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Breaking down the barriers to Health Literacy in Sexual and Reproductive Health and Rights - A qualitative study of the experience of culture sensitive health communication among newly arrived refugees in Sweden

Svensson, Pia LU (2013) MPHN11 20131
Social Medicine and Global Health
Abstract
In Sweden, migrants suffer from poorer sexual and reproductive health than the general population due to exposures associated with pre- and post-migration process and difficulties that arise when meeting a new heath system. Health literacy is a term that is increasingly used for explaining people’s access to health preventive services, and where migrant populations has shown to possess lower levels compared to the overall population. Culture sensitive health communication is a method for reaching vulnerable groups at an early stage with information and for increasing health literacy. Since 2012, health information in sexual and reproductive health and rights (SRHR) has been provided by social orientation- and health communicators (SHK) to... (More)
In Sweden, migrants suffer from poorer sexual and reproductive health than the general population due to exposures associated with pre- and post-migration process and difficulties that arise when meeting a new heath system. Health literacy is a term that is increasingly used for explaining people’s access to health preventive services, and where migrant populations has shown to possess lower levels compared to the overall population. Culture sensitive health communication is a method for reaching vulnerable groups at an early stage with information and for increasing health literacy. Since 2012, health information in sexual and reproductive health and rights (SRHR) has been provided by social orientation- and health communicators (SHK) to newly arrived refugees in Skåne. Aim: The specific objective of this study was to explore how information in SRHR has been received among female participants. The overall aim was to investigate if the information had affected their levels of health literacy within the area. Methods: A qualitative research approach was used, with semi-structured interviews performed with nine women from three different language groups (Dari, Arabic, Somali), and analysed with content analysis. Findings: The main findings were covered in two themes; assumed homogeneity- failing to reach all, and planting a seed for future engagement. These represent how the perception of the information was deeply influenced by culture where the current form constrained the perceived access, but how it also contributed to increased knowledge, motivation and engagement in health. Conclusion: To provide information in SRHR in same-sex groups benefit those with lower pre-knowledge in SRHR topics and where cultural barriers are greater, whereas opportunities for discussions concerning cultural norms benefit from existing forms. Providing with tools for further information seeking is a strategy for empower the women to take control of their health, outside the scope of the SHK project. (Less)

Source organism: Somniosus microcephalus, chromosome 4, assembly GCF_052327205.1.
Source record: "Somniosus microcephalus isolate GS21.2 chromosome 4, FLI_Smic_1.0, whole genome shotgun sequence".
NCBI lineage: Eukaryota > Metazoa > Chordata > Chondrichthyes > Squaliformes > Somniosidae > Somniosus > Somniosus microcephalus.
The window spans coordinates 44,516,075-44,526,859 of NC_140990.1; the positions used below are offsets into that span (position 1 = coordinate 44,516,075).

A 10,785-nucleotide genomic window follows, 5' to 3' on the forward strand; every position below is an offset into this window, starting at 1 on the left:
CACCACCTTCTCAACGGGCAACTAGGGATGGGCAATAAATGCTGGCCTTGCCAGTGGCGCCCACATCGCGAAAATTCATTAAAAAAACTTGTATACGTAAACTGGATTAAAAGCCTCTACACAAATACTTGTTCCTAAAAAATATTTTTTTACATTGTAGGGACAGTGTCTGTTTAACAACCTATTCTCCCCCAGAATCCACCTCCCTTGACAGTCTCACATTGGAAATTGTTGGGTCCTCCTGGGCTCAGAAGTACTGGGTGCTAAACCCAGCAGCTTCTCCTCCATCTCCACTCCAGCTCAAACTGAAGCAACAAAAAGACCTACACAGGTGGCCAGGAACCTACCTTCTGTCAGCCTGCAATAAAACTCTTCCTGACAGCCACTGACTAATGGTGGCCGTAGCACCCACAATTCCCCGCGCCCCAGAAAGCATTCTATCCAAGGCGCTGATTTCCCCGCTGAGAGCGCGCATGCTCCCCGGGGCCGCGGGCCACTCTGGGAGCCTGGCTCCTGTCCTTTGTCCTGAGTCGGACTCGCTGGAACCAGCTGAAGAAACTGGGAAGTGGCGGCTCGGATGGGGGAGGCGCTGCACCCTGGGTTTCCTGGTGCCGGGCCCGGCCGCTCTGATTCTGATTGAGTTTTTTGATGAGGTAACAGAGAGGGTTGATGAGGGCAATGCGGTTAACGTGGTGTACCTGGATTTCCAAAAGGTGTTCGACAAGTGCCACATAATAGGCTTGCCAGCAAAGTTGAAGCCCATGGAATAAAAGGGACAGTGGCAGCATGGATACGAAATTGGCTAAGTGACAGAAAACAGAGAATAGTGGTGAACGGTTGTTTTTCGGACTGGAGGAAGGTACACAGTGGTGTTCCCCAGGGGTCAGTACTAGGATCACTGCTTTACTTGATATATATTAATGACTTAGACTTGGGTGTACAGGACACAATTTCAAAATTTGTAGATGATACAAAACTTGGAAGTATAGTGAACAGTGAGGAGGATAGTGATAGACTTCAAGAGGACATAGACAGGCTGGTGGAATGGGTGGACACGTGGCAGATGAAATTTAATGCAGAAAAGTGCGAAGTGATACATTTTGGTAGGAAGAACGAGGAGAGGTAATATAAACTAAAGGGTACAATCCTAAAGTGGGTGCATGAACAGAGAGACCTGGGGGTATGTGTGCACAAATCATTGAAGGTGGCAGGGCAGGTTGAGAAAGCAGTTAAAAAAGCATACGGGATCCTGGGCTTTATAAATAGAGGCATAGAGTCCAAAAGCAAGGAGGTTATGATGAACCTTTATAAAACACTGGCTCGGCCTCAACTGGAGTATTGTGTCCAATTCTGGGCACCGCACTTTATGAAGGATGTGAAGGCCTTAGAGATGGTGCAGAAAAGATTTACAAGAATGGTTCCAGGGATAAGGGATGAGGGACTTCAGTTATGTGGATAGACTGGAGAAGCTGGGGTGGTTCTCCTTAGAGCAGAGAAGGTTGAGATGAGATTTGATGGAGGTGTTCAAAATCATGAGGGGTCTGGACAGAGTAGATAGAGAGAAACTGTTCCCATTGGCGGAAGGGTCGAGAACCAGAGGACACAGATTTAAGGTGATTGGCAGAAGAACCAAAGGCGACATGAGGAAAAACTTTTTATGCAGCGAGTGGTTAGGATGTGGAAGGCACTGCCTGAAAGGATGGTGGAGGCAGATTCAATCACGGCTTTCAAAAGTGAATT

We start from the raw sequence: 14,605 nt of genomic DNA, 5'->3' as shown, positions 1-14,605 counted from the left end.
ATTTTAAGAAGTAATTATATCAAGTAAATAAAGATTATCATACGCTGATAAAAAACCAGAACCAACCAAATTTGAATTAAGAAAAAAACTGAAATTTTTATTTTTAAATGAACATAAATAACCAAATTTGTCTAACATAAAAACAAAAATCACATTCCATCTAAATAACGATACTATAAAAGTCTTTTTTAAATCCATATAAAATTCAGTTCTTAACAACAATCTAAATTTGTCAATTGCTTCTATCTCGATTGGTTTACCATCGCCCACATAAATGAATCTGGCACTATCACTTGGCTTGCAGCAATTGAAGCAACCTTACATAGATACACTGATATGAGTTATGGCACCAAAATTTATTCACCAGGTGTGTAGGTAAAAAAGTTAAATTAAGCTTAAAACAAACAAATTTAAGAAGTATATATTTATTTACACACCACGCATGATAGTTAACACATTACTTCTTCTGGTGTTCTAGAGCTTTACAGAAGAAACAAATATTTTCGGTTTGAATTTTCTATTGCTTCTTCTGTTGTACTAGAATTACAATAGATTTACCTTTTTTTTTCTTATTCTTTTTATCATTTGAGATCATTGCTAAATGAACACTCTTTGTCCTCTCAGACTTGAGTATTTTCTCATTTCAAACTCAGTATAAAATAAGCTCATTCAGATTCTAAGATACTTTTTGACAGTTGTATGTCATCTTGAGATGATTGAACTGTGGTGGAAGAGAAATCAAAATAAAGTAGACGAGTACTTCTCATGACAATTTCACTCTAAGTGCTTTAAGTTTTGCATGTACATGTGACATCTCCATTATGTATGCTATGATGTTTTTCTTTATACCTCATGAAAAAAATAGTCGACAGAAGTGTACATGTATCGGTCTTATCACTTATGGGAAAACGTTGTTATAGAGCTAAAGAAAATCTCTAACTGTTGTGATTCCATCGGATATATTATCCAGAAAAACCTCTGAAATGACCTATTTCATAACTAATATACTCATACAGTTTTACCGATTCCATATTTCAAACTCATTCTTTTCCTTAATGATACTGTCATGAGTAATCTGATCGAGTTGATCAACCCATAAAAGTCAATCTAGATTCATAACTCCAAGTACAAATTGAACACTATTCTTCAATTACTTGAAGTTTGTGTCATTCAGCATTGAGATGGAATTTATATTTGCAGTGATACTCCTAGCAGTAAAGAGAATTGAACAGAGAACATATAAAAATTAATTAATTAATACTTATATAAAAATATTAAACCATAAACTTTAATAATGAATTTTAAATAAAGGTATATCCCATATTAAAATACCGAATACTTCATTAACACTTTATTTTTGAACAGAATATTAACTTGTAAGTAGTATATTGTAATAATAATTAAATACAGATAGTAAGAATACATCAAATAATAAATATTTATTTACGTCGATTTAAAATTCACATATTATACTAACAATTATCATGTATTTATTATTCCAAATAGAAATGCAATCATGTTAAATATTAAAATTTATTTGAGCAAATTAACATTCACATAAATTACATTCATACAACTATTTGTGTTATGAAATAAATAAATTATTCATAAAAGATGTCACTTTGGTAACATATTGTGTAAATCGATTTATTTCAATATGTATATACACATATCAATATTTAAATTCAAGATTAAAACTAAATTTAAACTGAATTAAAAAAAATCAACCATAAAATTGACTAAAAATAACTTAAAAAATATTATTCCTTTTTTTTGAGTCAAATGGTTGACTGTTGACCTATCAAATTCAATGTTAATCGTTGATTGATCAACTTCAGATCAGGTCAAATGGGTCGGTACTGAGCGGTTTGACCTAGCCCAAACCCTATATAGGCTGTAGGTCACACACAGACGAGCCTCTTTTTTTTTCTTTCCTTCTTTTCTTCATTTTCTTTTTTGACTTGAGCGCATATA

Please use this url to cite or link to this publication:
author
Svensson, Pia LU
supervisor
organization
course
MPHN11 20131
year
type
H2 - Master's Degree (Two Years)
subject
language
English
id
3914815
date added to LUP
2013-08-09 13:20:26
date last changed
2014-09-04 08:34:29
@misc{3914815,
  abstract     = {In Sweden, migrants suffer from poorer sexual and reproductive health than the general population due to exposures associated with pre- and post-migration process and difficulties that arise when meeting a new heath system. Health literacy is a term that is increasingly used for explaining people’s access to health preventive services, and where migrant populations has shown to possess lower levels compared to the overall population. Culture sensitive health communication is a method for reaching vulnerable groups at an early stage with information and for increasing health literacy. Since 2012, health information in sexual and reproductive health and rights (SRHR) has been provided by social orientation- and health communicators (SHK) to newly arrived refugees in Skåne. Aim: The specific objective of this study was to explore how information in SRHR has been received among female participants. The overall aim was to investigate if the information had affected their levels of health literacy within the area. Methods: A qualitative research approach was used, with semi-structured interviews performed with nine women from three different language groups (Dari, Arabic, Somali), and analysed with content analysis. Findings: The main findings were covered in two themes; assumed homogeneity- failing to reach all, and planting a seed for future engagement. These represent how the perception of the information was deeply influenced by culture where the current form constrained the perceived access, but how it also contributed to increased knowledge, motivation and engagement in health. Conclusion: To provide information in SRHR in same-sex groups benefit those with lower pre-knowledge in SRHR topics and where cultural barriers are greater, whereas opportunities for discussions concerning cultural norms benefit from existing forms. Providing with tools for further information seeking is a strategy for empower the women to take control of their health, outside the scope of the SHK project.},
  author       = {Svensson, Pia},
  language     = {eng},
  note         = {Student Paper},
  title        = {Breaking down the barriers to Health Literacy in Sexual and Reproductive Health and Rights - A qualitative study of the experience of culture sensitive health communication among newly arrived refugees in Sweden},
  year         = {2013},
}